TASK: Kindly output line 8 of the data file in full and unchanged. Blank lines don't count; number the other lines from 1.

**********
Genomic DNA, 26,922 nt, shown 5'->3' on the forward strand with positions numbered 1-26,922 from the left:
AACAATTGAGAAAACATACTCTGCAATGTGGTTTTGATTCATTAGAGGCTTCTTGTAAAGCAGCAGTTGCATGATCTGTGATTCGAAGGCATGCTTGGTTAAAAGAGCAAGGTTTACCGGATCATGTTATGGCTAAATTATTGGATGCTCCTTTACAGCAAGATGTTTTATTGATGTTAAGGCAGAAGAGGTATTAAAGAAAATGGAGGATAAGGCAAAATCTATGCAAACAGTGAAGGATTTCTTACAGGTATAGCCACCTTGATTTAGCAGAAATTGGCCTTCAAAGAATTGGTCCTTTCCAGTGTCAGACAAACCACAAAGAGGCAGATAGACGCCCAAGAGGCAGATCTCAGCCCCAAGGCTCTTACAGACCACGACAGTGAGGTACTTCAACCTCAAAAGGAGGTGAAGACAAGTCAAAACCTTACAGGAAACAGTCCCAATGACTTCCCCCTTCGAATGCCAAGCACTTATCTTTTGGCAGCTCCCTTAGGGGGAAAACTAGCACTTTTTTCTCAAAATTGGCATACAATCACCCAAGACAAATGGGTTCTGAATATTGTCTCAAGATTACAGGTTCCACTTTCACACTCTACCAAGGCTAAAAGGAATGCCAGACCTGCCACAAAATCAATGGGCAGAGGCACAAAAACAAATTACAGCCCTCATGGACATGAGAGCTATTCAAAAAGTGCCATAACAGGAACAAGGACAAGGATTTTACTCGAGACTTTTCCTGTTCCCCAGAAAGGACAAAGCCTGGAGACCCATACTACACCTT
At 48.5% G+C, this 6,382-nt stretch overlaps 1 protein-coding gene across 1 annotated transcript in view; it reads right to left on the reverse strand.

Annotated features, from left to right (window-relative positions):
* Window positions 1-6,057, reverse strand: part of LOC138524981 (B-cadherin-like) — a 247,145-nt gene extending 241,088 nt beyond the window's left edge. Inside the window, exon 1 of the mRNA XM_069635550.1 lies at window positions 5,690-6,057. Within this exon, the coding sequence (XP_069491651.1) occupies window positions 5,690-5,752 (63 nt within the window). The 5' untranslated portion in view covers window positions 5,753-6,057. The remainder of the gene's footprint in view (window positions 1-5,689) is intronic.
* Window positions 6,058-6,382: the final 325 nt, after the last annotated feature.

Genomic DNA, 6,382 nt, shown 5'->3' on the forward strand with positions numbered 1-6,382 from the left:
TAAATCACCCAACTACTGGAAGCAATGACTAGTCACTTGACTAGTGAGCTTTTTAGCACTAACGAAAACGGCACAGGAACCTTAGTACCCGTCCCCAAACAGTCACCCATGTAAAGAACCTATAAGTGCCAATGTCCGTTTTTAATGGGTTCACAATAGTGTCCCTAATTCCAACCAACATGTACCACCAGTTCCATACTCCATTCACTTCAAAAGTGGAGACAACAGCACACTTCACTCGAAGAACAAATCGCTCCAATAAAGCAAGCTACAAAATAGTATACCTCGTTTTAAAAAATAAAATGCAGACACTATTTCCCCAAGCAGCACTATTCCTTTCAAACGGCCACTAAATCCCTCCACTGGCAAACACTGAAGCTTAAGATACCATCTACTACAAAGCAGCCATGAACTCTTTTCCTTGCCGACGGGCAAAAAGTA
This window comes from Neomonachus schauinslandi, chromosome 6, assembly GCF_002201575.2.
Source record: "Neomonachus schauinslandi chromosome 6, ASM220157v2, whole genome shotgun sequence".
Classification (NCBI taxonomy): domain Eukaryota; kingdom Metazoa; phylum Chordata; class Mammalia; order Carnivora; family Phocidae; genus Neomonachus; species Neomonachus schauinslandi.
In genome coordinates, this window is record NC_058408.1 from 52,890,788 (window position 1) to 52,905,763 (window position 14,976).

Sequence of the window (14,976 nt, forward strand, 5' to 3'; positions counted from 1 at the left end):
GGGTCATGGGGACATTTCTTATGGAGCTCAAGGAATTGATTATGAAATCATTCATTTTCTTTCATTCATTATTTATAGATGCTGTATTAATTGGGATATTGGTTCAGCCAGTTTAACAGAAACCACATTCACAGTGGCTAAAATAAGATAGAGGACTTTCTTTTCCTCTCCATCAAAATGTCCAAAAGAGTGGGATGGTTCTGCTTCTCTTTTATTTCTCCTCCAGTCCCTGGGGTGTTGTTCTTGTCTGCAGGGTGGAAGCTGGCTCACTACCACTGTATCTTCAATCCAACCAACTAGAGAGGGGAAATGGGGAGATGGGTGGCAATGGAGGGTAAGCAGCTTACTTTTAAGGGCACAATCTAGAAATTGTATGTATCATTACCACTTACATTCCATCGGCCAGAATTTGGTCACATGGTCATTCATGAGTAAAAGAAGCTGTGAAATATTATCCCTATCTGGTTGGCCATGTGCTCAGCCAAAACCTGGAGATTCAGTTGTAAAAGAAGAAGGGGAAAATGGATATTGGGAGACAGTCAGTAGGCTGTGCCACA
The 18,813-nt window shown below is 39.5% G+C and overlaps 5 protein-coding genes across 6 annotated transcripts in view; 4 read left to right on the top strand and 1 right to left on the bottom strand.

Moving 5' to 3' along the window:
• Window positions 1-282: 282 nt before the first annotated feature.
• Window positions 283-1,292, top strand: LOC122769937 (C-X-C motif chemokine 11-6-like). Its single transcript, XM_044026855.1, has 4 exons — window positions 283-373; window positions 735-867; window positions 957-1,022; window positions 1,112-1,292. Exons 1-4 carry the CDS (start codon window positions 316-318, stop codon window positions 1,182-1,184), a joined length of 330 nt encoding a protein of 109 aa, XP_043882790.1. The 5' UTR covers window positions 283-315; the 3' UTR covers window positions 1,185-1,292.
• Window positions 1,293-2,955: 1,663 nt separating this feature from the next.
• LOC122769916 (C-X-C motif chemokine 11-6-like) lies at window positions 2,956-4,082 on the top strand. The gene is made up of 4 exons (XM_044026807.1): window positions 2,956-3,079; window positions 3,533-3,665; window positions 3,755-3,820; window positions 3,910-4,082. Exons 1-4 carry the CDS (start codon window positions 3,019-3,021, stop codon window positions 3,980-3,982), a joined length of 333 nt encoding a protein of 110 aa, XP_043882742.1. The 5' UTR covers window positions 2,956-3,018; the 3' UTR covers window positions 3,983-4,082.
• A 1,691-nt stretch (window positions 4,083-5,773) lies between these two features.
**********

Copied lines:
TAAATCACCCAACTACTGGAAGCAATGACTAGTCACTTGACTAGTGAGCTTTTTAGCACTAACGAAAACGGCACAGGAACCTTAGTACCCGTCCCCAAACAGTCACCCATGTAAAGAACCTATAAGTGCCAATGTCCGTTTTTAATGGGTTCACAATAGTGTCCCTAATTCCAACCAACATGTACCACCAGTTCCATACTCCATTCACTTCAAAAGTGGAGACAACAGCACACTTCACTCGAAGAACAAATCGCTCCAATAAAGCAAGCTACAAAATAGTATACCTCGTTTTAAAAAATAAAATGCAGACACTATTTCCCCAAGCAGCACTATTCCTTTCAAACGGCCACTAAATCCCTCCACTGGCAAACACTGAAGCTTAAGATACCATCTACTACAAAGCAGCCATGAACTCTTTTCCTTGCCGACGGGCAAAAAGTA